Regeneration experts give talk to civic society
‘Berwick and how to regenerate a town’ was the theme at a meeting of Berwick Civic Society.
Guest speakers were Ken Dunbar, managing director of Advance Northumberland, and Tony Kirsop, community regeneration manager, who works closely with the Berwick Regeneration Commission and the Coastal Community Team.
Ken started off by setting out what he considered to be the meaning of regeneration; which he said, using the Rs, was about renewal, revitalise, reform, rebirth, reshape and reconnect, but too often it is about remorse.
In terms of the decline of town centres, he assessed this as being a result of years of neglect by successive governments since the 1970s, the emergence of out-of-town shopping caused by a weak urban planning system, the failure to address systematic collapse in a world that had moved on from local to global and a tendency to design places around the motor vehicle.
He highlighted the ‘emerging death knell’ of the rise of internet and online shopping.
Ken then discussed how to start the path to regeneration, bringing out key points such as the need to really know the place and the people who live in it, regular and high-quality research, including in relation to the surrounding area, building a vision and setting out where you wish to arrive at in set time periods and focusing on animating – ‘creating vibrancy, a destination and an experience’.
In something which Tony also highlighted, Ken emphasised the need to re-think the high street not so much in retail terms but as places for socialising and living.
Commenting on the rich architectural heritage in Berwick, Ken referred to the ‘in between architecture’, as well as the buildings themselves. Regeneration involved considering how spaces are used and perceived. He also added that the approach should be an ‘asset based’ one – that towns, like Berwick, should be capitalising on strengths and it is not about immersing in the gaps and weaknesses.
Finally, he advised of the importance of using policy levers to support the regeneration agenda, to aim for balance and a fusion of physical, digital and experience, relentlessly pursuing investment around the priorities for regeneration and to create a growth mindset – selling an area by promoting future truths for which you are striving for.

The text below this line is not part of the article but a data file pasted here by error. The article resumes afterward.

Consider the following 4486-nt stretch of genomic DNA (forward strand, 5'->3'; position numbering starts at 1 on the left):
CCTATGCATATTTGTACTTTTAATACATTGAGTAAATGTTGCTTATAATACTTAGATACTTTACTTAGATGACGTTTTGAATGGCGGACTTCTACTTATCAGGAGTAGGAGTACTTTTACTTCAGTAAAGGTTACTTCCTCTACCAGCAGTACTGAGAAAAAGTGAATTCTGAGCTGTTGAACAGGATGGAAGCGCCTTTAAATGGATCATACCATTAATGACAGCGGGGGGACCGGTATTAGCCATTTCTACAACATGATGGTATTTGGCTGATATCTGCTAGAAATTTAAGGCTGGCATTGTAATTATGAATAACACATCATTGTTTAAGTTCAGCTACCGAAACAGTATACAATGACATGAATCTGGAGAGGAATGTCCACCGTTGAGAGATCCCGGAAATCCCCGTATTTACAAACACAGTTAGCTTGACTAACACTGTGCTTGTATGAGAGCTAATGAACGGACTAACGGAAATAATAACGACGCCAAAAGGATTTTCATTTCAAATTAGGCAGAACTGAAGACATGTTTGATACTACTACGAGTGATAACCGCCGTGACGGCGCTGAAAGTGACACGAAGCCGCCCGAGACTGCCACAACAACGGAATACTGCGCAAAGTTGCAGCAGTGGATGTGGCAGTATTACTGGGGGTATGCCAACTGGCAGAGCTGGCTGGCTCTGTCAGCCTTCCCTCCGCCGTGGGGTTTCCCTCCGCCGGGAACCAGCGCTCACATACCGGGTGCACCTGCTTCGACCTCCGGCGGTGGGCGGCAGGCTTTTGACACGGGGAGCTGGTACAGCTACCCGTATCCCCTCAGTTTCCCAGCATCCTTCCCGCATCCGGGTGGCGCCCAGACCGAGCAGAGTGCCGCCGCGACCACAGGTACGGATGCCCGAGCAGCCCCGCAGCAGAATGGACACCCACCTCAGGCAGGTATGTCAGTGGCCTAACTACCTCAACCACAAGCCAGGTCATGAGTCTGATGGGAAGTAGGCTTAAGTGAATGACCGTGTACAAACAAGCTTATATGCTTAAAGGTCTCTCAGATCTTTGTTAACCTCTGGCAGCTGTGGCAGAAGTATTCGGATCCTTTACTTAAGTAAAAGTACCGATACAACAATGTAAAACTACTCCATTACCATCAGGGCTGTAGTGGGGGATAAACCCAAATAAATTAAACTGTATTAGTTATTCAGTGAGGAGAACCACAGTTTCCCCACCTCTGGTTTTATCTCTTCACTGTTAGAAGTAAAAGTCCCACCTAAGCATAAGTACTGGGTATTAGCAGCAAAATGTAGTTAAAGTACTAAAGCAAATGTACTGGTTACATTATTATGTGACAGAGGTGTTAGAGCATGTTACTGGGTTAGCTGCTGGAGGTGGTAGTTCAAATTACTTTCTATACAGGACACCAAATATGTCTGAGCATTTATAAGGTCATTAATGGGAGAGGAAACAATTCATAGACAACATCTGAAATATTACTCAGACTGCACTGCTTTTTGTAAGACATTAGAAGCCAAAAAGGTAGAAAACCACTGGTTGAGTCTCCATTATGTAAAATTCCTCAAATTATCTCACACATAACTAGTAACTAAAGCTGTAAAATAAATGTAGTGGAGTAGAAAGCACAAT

Tony started his presentation by setting out the current role and focus of the Northumberland County Council regeneration team, which includes working on the economic strategy delivery plan, identifying corporate programmes and external funding opportunities, strategic transport, employability and inclusion and the large potential regeneration investment through North of Tyne Devolution and the Borderlands Growth Initiative.
He also set out the emerging priorities of North of Tyne devolution, which are job creation for the area with higher pay levels, better opportunities through education and training with a big emphasis on building strong partnerships with employers and business. There is also a focus on creating places where people want to live, which requires more affordable housing and the creation of vibrant communities that provide choice and inspire pride. There is also an emphasis on connecting communities through good quality digital connectivity and local transport.
In terms of the Borderlands Growth Deal, he set out the plans for major growth in the borders region of England and Scotland which involved several different priorities including enterprise, innovation, transport connectivity and employability and inclusion.
Regarding Berwick, Tony referred to the county council and regeneration commission bid for major funding for a new theatre and conference centre. He also discussed other potential funding for Berwick for the uplift for the high street.
He also set out how community regeneration was being led in other towns in the county and the use of town forums and similar partnerships in the 12 main towns, engagement with the network of parish and town councils, the promotion of town and investment programmes and support to the voluntary sector and social enterprises.
The range of help available from the community regeneration team included business support and help with governance and funding bids.